Aiwass wrote:(v. 168) 23. For perfume mix meal & honey & thick leavings of red wine: then oil of Abramelin and olive oil, and afterward soften & smooth down with rich fresh blood.
The incense of Ra-Hoor-Khuit contrasts markedly with that of Nuit. They share, of course, some similarities - for example, each upholds the Abramelin tradition in one way or the other - but his explicitly contains blood, and hers explicitly does not, at least not animal blood. With Ra-Hoor-Khuit, we explicitly stir up the animal element; for he “hast been let down into the Animal Soul of things,” if I remember my Liber 65
These are usually regarded as six ingredients; but if the olive oil is understood to be a component of the Abramelin Oil, we have five ingredients, with blood, the “activating agent,” being Spirit, and the others relating to the four elements via the four lower sephiroth.
Meal, of course, is easy, being of Earth and Malkuth. Honey’s sweetness suggests Venus, and bees are attributed to Venus (by legend, they came to earth from Venus), and honey is in several ways tied into sexual reproduction; so it seems, all ’round, to relate to Netzach, with some Yesod qualities. The “leavings of red wine” are a sedimentation. This resembles Earth again, and especially the “salt” of the wine (as the alcohol is its “mercury,” &c.). Redness is probably here because it takes red wine to have such “leavings;” but its similarity to blood would be appropriate for Horus. The oil of Abramelin is a very exalted substance, combining myrrh and cinnamon and galangal - Binah and Tiphereth and a root of the earth - in a perfume base. Perfume implies Air, and in many ways this compound corresponds well to Yesod. Therefore, I think we have meal as Earth and Malkuth, oil of Abramelin as Air and Yesod, thick leavings of red wine as Water and Hod, and honey as Netzach and Fire. Blood, which is the essence of life, is Spirit, Shin, and the “activating ingredient,” corresponding to Tiphereth.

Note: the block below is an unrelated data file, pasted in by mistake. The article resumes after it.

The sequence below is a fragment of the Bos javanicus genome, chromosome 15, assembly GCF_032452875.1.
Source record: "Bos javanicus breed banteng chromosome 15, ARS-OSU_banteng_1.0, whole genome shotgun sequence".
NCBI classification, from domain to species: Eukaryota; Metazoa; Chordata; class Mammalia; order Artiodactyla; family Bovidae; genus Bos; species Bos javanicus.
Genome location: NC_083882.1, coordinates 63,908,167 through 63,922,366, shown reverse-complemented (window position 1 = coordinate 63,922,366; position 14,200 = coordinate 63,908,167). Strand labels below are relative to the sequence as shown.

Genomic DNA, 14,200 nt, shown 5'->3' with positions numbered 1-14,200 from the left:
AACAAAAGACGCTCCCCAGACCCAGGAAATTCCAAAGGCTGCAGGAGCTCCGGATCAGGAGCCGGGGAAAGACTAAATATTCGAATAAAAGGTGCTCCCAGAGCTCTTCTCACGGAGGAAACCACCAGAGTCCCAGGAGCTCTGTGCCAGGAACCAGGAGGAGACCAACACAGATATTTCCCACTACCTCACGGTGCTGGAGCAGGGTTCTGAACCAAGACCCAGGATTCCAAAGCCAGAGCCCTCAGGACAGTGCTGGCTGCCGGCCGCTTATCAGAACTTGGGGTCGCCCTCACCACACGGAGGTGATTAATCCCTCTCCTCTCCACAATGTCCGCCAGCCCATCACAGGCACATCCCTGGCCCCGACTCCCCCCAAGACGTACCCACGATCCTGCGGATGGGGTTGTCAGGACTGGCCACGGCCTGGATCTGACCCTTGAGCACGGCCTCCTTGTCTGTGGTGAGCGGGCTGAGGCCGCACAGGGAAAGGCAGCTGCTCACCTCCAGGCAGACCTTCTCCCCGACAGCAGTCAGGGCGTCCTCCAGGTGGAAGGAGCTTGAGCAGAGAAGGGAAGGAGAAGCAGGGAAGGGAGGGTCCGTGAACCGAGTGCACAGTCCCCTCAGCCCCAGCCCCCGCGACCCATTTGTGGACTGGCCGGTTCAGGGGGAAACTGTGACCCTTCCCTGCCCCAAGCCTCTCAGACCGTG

This is to be used as incense. (Only later does the Book refer to this substance as being useful for cakes.) There is probably also a subtle meaning as well. The real incense - that which inwardly rises up in aspiration to the highest - is composed of the four elements symbolically, to which one adds one’s own lifeblood, one’s passion and fervor.
Notice that the blood is to be “rich” and “fresh.” The vitality is strongest at the time of shedding.
(v. 169) 24. The best blood is of the moon, monthly: then the fresh blood of a child, or dropping from the host of heaven: then of enemies; then of the priest or of the worshippers: last of some beast, no matter what.
This is a Yesod verse, and commences with an important mystery of the Moon.
What kind of blood to use? They are given in the order of quality.
The first, of course, is menstrual blood. Why is it the best? A partial answer is that there are certain tantric teachings of its virtue, and these seem supportable in at least some instances. But also, this blood is given freely and without loss of existing life.
The colons and semicolons segregate the “blood types” here. Therefore, the second type is, “the fresh blood of a child, or dropping from the host of heaven.” The latter part of the phrase links it unmistakably to manna, the sole food of the Isrælites in their 40-year sojourn under Moses’ leadership. Given obligations I have taken, I can do nothing more (since others will read this) than say that it takes two to make a child. (I can at least say that, no, this is not baby's blood!)
The third type is the blood of enemies. This is interesting! By surface implication it means blood spilled in violent conflict with an enemy. Whether or not it is advised, this is tremendously powerful by tradition (and, a dim and distant memory insists, it is so in practice). Only the former two exceed its virtue. (I’m aware of a quite different level of meaning here, which I have never taken the time to write up properly. It answers the question: What if this blood, like the two before and the first one after, is also taken without injury or loss of life.)
Next is the blood of the priest or worshippers, blood given freely.
Finally, as a last resort, any blood will do.
The blood is the life, Mr. Renfield.